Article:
Apart from Ohariu, all of these seats are held by National MPs who scored "upset" victories, particularly in Auckland and particularly Nikki Kaye in Auckland Central (a seat that had never been held by National until 2008). Labour's chances are best in Otaki, Hamilton and New Plymouth and perhaps Ohariu and Auckland Central if the Greens don't run strong candidates as they did in 2008.

That said, even if they can win in those seats, they won't win Labour the election. National learnt this the hard way in 2002, from then on party president Judy Kirk regularly intoned that "it's the party vote that counts". In 2008, it certainly was. Little is a smart guy and I have no doubt he knows this. I'm sure his strategy is to win those "target" electorate seats back, including New Plymouth, to give himself momentum coming into Parliament (the only potential deflator, apart from not winning New Plymouth, is that Labour could lose Te Atatu). If Labour only marginally increases its share of the party vote, which seems like the way it will go given John Key's popularity, then they will be in with a fighting chance for the 2014 election.

On this basis it seems unlikely that Little genuinely thinks Labour can win the 2011 election. He knows that two of National's support parties - UnitedFuture and Act - are likely to disappear after the next election, along with the Progressives. This will leave National dependent on the Maori Party, who could take a beating given their base support gave their party votes to Labour.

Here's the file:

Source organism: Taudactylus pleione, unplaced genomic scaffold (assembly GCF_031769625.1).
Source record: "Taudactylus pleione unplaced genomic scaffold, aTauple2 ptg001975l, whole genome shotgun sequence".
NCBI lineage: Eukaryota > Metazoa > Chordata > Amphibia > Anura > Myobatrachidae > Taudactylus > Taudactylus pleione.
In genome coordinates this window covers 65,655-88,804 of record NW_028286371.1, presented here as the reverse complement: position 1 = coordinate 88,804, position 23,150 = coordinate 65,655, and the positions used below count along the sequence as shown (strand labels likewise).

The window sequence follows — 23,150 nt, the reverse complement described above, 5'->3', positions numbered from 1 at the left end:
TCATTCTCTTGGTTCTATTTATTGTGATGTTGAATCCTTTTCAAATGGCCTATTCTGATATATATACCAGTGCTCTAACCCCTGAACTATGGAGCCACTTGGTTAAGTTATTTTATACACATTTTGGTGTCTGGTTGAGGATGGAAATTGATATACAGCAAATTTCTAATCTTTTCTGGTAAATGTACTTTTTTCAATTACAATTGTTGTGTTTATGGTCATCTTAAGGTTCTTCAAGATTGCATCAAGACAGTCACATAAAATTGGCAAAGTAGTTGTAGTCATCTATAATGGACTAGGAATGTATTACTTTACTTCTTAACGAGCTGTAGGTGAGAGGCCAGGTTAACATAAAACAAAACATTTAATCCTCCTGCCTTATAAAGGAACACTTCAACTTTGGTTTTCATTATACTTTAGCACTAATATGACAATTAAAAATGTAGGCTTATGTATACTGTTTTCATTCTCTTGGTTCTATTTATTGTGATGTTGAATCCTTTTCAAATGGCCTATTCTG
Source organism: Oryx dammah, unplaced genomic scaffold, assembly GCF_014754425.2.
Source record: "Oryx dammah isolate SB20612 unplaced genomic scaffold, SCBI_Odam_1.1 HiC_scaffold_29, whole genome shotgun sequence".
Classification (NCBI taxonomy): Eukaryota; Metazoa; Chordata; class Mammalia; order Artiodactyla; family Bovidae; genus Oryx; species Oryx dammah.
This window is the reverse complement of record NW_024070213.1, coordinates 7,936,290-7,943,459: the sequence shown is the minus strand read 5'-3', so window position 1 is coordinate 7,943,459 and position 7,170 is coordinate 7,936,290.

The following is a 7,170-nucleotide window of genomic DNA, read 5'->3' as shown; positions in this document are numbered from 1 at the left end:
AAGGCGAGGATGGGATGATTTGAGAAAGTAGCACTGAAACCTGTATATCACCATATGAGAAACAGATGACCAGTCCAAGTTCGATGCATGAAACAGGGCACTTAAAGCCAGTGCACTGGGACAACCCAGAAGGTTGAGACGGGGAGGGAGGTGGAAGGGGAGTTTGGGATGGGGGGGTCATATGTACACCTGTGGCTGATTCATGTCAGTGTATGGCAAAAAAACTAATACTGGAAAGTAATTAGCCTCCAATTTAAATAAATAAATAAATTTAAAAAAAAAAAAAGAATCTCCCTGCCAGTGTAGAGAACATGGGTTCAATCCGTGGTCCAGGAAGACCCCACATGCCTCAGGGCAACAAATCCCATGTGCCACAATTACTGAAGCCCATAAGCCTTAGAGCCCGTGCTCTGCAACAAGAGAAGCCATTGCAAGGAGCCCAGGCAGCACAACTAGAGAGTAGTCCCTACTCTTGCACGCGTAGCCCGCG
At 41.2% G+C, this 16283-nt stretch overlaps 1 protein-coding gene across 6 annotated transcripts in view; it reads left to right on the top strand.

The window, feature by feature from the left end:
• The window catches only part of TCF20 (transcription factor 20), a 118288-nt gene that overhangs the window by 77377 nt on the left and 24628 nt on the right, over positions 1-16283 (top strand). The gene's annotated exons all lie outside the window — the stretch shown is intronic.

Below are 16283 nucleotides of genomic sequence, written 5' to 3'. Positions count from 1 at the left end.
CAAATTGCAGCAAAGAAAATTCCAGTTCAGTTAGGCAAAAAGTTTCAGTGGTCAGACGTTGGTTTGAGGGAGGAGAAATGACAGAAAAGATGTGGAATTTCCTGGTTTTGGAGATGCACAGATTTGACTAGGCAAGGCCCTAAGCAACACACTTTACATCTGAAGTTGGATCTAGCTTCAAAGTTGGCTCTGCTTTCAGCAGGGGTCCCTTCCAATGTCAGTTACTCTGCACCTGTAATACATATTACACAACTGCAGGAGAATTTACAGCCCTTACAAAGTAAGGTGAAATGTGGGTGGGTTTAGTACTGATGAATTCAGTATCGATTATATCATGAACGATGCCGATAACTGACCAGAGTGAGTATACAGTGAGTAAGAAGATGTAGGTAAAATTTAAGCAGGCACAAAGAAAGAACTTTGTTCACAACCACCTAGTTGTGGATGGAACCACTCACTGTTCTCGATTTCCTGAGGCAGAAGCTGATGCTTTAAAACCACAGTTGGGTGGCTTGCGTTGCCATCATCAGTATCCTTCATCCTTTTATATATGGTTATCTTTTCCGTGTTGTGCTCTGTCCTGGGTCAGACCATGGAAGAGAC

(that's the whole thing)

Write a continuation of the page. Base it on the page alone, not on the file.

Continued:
What Key and National need to win and stay in power is another support party. It's likely that New Zealand First will make a comeback, albeit they probably won't make it back into parliament.

Thursday, 14 October 2010

Books being balanced, savings up

Good news - the government is closer to balancing the books (largely thanks to the Cullen Fund and ACC), and New Zealanders are saving more.

Ports as hubs?

Sydney Morning Herald notes an NZIER report calling for greater commercial emphasis at our larger ports. The report is also urging the government to make it easier for the smaller ports to exit the business. Here's New Zealand's biggest to smallest ports, by gross tonnes imported:
  • Whangarei - 1,551,435
  • Auckland - 2,796,110
  • Tauranga - 6,594,267
  • Taharoa - 583,500
  • Gisborne - 805,698
  • New Plymouth - 3,057,470
  • Napier - 2,004,555
  • Wellington - 789,277
  • Nelson - 1,180,064
  • Picton - 281,457
  • Christchurch (Lyttelton) - 3,216,969
  • Timaru - 314,179
  • Dunedin (Port Chalmers) - 1,598,753
  • Invercargill (Bluff) - 553,211

The Standard wrong on Bolger

The Standard notes Jim Bolger's comments on privatisation, saying that the former PM :
"...has announced that the neoliberal privatisation agenda has been a failure. He says we sold the wrong things, sold them the wrong way, got too little money, and created private monopolies. Of course, what we should have done is hold on to our assets, rather than turning them into cash cows for foreign owners."
Now, Bolger didn't actually say that, or at least The Standard's interpretation is slightly wrong. Reading the Herald's article, it seems what Bolger was saying was that there was a better way of going about privatisation. He blames Roger Douglas for getting it all wrong, and defends National's privatisation of NZ Rail in 1993.